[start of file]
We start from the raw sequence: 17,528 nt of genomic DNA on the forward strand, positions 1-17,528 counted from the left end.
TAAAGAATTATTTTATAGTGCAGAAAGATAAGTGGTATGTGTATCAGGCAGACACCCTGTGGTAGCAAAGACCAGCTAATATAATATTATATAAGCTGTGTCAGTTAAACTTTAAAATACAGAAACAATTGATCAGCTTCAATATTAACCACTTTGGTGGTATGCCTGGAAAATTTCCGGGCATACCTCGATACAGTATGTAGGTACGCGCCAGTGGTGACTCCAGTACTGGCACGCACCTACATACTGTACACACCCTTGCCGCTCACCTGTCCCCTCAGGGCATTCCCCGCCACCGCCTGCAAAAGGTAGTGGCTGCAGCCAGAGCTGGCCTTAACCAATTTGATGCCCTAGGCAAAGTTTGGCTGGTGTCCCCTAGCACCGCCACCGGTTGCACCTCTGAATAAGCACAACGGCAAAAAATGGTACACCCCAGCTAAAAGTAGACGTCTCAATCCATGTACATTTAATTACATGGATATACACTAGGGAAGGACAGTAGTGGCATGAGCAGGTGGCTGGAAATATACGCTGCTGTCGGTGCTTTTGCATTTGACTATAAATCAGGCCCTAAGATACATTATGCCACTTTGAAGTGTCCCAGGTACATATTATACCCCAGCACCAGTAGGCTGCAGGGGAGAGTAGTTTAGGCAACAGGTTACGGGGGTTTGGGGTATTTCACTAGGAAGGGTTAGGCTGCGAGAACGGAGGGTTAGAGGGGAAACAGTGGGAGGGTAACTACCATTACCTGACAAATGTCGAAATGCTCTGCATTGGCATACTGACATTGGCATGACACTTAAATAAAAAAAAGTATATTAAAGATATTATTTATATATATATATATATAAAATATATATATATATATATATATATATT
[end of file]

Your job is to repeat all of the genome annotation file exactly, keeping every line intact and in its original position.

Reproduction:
We start from the raw sequence: 17,528 nt of genomic DNA on the forward strand, positions 1-17,528 counted from the left end.
TAAAGAATTATTTTATAGTGCAGAAAGATAAGTGGTATGTGTATCAGGCAGACACCCTGTGGTAGCAAAGACCAGCTAATATAATATTATATAAGCTGTGTCAGTTAAACTTTAAAATACAGAAACAATTGATCAGCTTCAATATTAACCACTTTGGTGGTATGCCTGGAAAATTTCCGGGCATACCTCGATACAGTATGTAGGTACGCGCCAGTGGTGACTCCAGTACTGGCACGCACCTACATACTGTACACACCCTTGCCGCTCACCTGTCCCCTCAGGGCATTCCCCGCCACCGCCTGCAAAAGGTAGTGGCTGCAGCCAGAGCTGGCCTTAACCAATTTGATGCCCTAGGCAAAGTTTGGCTGGTGTCCCCTAGCACCGCCACCGGTTGCACCTCTGAATAAGCACAACGGCAAAAAATGGTACACCCCAGCTAAAAGTAGACGTCTCAATCCATGTACATTTAATTACATGGATATACACTAGGGAAGGACAGTAGTGGCATGAGCAGGTGGCTGGAAATATACGCTGCTGTCGGTGCTTTTGCATTTGACTATAAATCAGGCCCTAAGATACATTATGCCACTTTGAAGTGTCCCAGGTACATATTATACCCCAGCACCAGTAGGCTGCAGGGGAGAGTAGTTTAGGCAACAGGTTACGGGGGTTTGGGGTATTTCACTAGGAAGGGTTAGGCTGCGAGAACGGAGGGTTAGAGGGGAAACAGTGGGAGGGTAACTACCATTACCTGACAAATGTCGAAATGCTCTGCATTGGCATACTGACATTGGCATGACACTTAAATAAAAAAAAGTATATTAAAGATATTATTTATATATATATATATATAAAATATATATATATATATATATATATATT